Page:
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Minor-league baseball teams serve as farm systems designed to train and groom players for eventual promotion to one of the 30 major-league franchises. There are multiple levels within minor-league baseball, with the best players playing at AAA teams. Despite the fact that these ballplayers are one step away from the bright lights of Major League Baseball, salaries for minor-league AAA players are far lower than for their major league counterparts.
Major League Baseball teams have roster limits that change throughout the season. Before Sept. 1, teams hold 40 players on their major-league rosters, but may have only 25 players active at any point. From Sept.1 until the beginning of the playoffs, teams may carry 40 active players. Once the playoffs begin, teams are again restricted to 25 players.
Because major-league rosters are constantly in flux, AAA affiliates serve as both a training ground and holding pen for players on the fringes of big-league talent. This creates an unusual dynamic where the AAA rosters can be a mix of high-salary, older veterans and low-salary young players.
A U.S. citizen ballplayer in his first contract season of minor-league baseball (at all levels) can be signed for a maximum amount of $1,100 per month. After the first year, salaries are open to negotiation.
Citizens of foreign countries have different rates because of immigration policies.
All players receive $25 per day for meals while on the road.
Players who are selected in the annual Major League Baseball draft receive signing bonuses in addition to their minor-league salaries. These signing bonuses are allocated based on a slotting formula and range from more than $5 million for a first-round pick to less than $10,000 for a last-round pick.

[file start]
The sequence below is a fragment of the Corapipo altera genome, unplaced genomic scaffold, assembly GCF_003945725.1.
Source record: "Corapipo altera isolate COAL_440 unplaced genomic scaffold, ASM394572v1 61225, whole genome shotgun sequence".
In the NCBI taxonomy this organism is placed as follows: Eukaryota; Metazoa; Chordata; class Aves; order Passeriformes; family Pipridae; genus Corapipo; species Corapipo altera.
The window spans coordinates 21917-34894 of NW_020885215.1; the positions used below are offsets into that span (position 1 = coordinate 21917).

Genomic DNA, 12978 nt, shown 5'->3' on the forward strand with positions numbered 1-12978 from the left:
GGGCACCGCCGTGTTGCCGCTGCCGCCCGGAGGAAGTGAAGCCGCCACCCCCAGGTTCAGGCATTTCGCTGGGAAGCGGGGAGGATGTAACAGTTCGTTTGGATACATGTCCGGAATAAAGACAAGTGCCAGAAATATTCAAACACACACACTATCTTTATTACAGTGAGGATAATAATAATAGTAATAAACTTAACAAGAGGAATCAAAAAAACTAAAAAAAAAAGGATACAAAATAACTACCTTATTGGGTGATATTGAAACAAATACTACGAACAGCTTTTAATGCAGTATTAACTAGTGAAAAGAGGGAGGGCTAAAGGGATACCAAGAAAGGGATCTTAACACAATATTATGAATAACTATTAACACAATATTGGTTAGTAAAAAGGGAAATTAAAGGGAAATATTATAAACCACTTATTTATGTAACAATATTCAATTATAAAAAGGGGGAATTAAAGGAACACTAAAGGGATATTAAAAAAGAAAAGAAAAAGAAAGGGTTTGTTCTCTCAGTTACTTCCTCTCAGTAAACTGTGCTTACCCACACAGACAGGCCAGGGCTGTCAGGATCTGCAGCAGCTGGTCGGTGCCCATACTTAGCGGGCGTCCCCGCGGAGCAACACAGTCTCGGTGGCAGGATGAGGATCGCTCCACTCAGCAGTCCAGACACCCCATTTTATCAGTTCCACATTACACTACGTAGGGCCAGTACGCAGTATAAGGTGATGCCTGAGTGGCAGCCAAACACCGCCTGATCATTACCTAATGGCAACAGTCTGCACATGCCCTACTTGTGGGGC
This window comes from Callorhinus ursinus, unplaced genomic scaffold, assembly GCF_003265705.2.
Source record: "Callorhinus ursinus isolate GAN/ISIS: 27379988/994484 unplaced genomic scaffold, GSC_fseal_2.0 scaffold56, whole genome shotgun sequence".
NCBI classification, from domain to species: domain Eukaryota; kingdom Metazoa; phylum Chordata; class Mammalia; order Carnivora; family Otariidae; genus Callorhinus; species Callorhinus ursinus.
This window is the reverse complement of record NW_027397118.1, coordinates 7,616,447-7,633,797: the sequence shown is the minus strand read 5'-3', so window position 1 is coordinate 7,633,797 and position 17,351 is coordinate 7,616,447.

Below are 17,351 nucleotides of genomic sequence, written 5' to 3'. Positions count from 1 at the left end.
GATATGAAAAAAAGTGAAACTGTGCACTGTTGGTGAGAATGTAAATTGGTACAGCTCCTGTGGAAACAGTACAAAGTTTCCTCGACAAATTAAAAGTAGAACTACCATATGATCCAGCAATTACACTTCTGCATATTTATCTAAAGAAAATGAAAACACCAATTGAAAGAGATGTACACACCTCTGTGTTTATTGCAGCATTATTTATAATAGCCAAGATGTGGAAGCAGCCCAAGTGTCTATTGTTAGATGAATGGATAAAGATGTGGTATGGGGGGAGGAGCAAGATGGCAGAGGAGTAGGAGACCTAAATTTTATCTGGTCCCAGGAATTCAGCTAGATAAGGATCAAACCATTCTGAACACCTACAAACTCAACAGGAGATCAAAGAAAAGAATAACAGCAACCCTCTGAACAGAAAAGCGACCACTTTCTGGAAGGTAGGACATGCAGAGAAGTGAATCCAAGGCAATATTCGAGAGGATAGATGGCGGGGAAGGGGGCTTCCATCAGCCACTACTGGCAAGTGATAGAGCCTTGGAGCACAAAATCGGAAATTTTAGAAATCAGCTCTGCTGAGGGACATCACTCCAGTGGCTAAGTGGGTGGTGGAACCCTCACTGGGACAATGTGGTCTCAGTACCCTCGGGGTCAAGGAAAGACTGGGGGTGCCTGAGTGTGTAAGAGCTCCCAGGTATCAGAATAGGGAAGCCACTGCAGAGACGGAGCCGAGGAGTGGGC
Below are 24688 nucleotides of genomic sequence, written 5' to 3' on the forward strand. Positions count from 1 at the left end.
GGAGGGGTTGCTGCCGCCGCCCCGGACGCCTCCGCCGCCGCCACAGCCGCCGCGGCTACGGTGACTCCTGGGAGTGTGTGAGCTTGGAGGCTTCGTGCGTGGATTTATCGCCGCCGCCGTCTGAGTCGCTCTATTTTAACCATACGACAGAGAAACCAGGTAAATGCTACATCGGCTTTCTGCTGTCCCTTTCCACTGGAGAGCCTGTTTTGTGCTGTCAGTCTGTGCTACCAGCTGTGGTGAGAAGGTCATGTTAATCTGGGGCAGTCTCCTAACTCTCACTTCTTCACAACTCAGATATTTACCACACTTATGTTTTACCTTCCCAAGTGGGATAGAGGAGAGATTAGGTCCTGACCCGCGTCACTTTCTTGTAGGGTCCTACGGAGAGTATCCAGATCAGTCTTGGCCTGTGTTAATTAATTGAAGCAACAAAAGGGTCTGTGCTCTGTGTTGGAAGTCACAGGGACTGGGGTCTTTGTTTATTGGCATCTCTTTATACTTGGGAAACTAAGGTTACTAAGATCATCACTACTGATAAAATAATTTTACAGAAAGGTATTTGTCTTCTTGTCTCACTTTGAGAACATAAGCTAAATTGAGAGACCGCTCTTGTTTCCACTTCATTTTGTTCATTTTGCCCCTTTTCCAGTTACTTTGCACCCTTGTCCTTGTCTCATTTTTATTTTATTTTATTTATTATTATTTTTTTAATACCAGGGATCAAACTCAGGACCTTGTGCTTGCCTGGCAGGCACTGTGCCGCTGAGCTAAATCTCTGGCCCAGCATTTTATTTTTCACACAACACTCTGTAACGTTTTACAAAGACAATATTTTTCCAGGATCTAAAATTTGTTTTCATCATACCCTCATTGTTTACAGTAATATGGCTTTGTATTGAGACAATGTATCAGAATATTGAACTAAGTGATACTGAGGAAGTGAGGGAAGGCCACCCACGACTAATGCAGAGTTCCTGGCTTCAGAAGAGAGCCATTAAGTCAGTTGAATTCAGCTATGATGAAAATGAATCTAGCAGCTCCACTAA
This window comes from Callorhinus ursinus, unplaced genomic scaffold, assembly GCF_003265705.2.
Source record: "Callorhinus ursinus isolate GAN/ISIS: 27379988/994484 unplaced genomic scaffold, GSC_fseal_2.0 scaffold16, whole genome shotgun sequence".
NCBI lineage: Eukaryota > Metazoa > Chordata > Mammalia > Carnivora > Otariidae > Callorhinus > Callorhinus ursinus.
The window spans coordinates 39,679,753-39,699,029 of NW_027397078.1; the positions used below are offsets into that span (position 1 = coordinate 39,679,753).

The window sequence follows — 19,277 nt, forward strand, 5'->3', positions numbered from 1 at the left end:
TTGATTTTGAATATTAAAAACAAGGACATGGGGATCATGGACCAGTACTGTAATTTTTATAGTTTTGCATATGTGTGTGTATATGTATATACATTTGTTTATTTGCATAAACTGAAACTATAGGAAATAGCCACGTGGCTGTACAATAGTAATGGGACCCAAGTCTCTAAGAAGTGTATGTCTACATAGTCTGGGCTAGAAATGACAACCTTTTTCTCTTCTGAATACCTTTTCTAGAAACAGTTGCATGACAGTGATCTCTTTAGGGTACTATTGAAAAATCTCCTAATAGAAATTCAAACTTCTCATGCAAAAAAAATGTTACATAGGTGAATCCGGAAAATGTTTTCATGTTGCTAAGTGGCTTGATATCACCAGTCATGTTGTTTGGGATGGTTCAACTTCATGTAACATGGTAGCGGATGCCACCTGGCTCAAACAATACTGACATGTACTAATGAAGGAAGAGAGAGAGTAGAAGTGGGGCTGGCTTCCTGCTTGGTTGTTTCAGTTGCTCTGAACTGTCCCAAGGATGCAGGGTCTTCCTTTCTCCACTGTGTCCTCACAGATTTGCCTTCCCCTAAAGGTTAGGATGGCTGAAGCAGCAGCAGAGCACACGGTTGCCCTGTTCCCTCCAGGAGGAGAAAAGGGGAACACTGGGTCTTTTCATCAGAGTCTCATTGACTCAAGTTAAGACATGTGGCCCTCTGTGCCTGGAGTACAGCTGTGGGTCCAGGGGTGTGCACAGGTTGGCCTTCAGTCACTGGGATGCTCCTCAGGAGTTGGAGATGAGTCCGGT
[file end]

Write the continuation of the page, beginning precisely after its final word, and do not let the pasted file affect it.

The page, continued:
Signing bonuses for draft picks have no impact on the first-year salary for a minor-league player, but may influence salary negotiations in future years.
A player's AAA salary is also affected by his placement on a major-league team's 40-man roster. As soon as a player is placed on the 40-man roster, he is guaranteed the major-league salary minimum -- which was $400,000 a year in 2010 -- even if he remains at the AAA affiliate.
The salary schedule for a player in AAA who isn't a U.S. citizen is determined largely by immigration requirements. As of 2010, noncitizens must receive $2,150 per month for the first contract year and no less than $2,150 per month in each subsequent year while playing for a AAA team.
Based in Boston, Nolan Kido has been writing professionally since 2006. He holds a master's degree in accounting and worked in the real estate and banking industries prior to his current career. Kido has contributed to three personal finance books and specializes in writing about taxes and investments.